work takes time, yet it is important to have a recording device at hand. Was recently watching a special on the
    9/11 on scene edited from snips by amateurs with gizmos of simple motion recording as well as some gutsy
    journalists near the towers.
  21. I for one welcome our new video overlords. Srsly... I used the (very conveniently buttoned) video mode on my S3 IS
    and I found it positively smashing. No, I didn't make any great cinematic masterpieces, but it was nice to be able to
    record a clip from time to time with one simple touch of a real hardware button. Sure, a little consumer video cam could
    maybe do a better job, but I will never ever spend the extra money on one and I'd never have the presence of mind to
    carry it around.

    Bob....I get your point, but should we, say, take all the cameras out of cell phones? Yes, they are crappy, but look - I
    can add a contact to my phone and use it to take a pic of them so it comes up when they call me. Does it make sense
    to pull out my SLR to do this? Just pop a Raw file into Lightroom and export a pristine file to my phone?

    Sometimes it's nice to have one device that does a few related things at once.

    And cup holders would be *ossem*.

  22. I am for it. It's nice to have it. I do like to take a few minutes movie clip from my travel to add to my slide show. Some people don't like it but to use the video feature or not is up to the individule. Besides it the trend.
  23. I didn't suggest we shouldn't have crappy video in a DSLR. I'd just hope it doesn't replace something more useful. Since they've managed to get a phone, GPS, camera and MP3 player into a cell phone, why not have the camera in there. Same with DLSRs. Sure, put in Live View and Video. I won't use them much, but if they don't add to the cost and don't displace more useful features, throw 'em in there.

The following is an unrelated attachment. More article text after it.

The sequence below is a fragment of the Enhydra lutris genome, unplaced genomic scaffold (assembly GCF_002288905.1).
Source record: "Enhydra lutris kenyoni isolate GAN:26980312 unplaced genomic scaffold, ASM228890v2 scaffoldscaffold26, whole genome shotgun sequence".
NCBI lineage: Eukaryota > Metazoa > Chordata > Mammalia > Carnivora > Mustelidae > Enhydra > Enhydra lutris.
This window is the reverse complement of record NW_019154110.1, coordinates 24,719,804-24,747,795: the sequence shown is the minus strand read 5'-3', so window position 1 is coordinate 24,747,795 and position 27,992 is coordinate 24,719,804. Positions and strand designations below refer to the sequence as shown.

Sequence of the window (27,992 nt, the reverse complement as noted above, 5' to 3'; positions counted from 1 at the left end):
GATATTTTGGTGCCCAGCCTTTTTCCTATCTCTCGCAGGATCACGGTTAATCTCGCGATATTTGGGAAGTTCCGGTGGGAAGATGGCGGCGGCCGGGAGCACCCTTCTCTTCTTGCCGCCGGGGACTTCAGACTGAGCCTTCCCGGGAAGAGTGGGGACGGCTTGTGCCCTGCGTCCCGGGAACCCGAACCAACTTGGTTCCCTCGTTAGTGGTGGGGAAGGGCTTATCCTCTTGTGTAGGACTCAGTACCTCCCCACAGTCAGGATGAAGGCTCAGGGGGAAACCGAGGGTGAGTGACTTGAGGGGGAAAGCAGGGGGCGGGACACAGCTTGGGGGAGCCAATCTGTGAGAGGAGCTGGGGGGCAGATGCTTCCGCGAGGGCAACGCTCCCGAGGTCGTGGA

I'd rather have a true auto ISO mode, sensor-shift stabilization, maybe focus bracketing and micro adjustment and other potentially photographically useful features, but for the time being I guess we'll just have to put up with an enhanced featured "direct print" button and video.

    My phone also has a calculator and several built in games. I'm not entirely certain that I want to see either one as a feature of my next DSLR.
  24. There is no doubt in my mind that we'll eventually see the worlds of video and photography merge in a lot of
    places. When it is ready I certainly wouldn't mind some video features on my DLSR. As it is I don't think of
    taking videos often but when using my digitcam I've found the video feature on it quite handy.
  25. What's wrong with you all? Of course you would use the video-on-DSLR feature of the D90. Why? Because it's there!
    As we all know, video is simply a faster series of fps. 5min limit - no problem. The ability to flip a switch
    and record some great event in video may capture the event of the decade. And, now we can do it without reaching
    into our camera bags. Good on the Nikon engineers for coming up with this feature - it is simply fantastic. I
    have longed for it for ages, despite making extensive use of mini DV on a camcorder. So, I rang my Nikon agent